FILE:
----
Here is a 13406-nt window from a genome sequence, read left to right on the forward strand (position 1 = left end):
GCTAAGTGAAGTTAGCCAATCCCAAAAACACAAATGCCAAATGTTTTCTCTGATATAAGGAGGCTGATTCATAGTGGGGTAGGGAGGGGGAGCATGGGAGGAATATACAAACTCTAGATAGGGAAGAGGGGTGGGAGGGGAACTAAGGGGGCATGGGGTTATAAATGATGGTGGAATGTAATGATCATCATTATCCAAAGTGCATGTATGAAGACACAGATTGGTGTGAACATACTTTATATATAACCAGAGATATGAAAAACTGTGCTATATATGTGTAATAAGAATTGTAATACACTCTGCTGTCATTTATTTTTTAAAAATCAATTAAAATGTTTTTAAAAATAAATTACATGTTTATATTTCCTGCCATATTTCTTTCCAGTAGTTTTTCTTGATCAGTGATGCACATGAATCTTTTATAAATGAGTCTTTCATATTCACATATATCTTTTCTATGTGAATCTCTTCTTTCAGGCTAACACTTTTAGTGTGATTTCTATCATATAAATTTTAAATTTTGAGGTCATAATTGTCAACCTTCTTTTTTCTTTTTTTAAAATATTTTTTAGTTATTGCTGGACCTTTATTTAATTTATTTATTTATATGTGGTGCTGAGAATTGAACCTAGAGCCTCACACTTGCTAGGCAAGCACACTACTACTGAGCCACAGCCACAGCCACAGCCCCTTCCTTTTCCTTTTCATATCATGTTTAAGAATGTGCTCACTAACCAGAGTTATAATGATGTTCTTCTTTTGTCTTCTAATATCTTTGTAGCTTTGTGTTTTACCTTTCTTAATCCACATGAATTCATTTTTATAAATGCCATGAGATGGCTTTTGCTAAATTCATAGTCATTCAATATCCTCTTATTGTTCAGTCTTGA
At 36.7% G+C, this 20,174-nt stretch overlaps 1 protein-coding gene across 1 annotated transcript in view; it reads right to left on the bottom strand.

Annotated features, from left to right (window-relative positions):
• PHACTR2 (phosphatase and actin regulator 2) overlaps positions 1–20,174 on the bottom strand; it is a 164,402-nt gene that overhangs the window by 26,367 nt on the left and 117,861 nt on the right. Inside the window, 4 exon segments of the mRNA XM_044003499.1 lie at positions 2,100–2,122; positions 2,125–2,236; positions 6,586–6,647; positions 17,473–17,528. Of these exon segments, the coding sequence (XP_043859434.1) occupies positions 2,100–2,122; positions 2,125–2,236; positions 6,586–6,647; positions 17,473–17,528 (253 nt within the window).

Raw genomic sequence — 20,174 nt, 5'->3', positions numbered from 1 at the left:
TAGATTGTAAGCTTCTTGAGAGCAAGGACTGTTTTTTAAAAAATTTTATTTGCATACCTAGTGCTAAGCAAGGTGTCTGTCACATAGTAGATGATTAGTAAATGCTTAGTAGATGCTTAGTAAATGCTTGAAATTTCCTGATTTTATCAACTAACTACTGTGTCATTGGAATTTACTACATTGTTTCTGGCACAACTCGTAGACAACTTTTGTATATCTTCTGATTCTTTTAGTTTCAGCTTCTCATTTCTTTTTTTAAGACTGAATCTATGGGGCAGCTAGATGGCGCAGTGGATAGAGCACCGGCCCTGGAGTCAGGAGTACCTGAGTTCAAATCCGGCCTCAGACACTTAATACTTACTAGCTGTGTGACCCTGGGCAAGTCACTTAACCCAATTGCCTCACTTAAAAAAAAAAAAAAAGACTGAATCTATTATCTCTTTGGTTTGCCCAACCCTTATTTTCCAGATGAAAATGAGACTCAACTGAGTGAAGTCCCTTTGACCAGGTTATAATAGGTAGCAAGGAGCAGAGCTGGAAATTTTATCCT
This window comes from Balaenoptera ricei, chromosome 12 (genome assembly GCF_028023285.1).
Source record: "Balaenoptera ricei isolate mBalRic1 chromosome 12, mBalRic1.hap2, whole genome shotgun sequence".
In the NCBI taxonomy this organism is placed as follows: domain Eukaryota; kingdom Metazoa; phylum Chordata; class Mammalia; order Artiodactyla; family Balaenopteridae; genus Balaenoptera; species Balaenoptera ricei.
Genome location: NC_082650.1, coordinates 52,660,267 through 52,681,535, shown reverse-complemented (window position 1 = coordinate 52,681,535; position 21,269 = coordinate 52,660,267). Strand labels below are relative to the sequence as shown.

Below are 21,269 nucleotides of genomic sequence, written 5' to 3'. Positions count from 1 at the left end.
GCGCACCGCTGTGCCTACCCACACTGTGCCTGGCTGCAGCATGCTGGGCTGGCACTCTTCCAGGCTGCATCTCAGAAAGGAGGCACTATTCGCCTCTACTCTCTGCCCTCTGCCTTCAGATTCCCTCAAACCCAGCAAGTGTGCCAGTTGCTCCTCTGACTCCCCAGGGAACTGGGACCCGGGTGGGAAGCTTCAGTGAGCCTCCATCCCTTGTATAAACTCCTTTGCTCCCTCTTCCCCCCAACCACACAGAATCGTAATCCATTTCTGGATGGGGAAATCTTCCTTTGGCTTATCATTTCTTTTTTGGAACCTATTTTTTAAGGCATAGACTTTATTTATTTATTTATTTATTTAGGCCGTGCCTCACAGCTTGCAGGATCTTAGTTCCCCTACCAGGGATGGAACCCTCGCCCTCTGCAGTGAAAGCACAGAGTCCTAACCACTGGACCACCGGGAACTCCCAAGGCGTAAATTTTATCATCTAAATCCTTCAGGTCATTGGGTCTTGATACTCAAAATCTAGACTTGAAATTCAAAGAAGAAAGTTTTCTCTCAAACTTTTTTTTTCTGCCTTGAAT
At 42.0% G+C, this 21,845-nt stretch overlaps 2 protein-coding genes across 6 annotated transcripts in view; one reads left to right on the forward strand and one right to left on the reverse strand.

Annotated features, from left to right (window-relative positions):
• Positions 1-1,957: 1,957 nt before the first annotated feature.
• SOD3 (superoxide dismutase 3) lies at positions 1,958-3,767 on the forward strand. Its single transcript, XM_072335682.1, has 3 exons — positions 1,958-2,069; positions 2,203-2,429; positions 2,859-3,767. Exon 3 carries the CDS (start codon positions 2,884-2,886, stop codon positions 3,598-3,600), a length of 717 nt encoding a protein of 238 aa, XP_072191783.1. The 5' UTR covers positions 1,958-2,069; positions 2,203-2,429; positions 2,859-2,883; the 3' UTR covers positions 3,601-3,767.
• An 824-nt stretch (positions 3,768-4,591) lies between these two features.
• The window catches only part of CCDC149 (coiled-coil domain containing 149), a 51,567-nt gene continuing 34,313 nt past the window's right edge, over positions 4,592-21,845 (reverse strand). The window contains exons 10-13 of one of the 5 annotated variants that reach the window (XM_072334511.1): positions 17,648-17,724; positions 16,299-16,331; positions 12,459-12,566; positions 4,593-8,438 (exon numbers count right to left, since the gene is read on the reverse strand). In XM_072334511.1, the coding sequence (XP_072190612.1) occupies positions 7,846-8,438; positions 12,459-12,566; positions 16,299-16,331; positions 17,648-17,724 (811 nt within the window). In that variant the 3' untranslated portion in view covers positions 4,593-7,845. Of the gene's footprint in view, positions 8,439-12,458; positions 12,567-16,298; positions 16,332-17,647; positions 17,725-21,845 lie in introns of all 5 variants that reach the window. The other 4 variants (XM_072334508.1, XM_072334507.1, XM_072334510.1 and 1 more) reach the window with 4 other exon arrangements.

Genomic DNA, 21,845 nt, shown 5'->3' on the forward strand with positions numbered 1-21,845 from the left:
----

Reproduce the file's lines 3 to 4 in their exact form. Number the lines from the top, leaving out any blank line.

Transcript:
At 36.7% G+C, this 20,174-nt stretch overlaps 1 protein-coding gene across 1 annotated transcript in view; it reads right to left on the bottom strand.

Annotated features, from left to right (window-relative positions):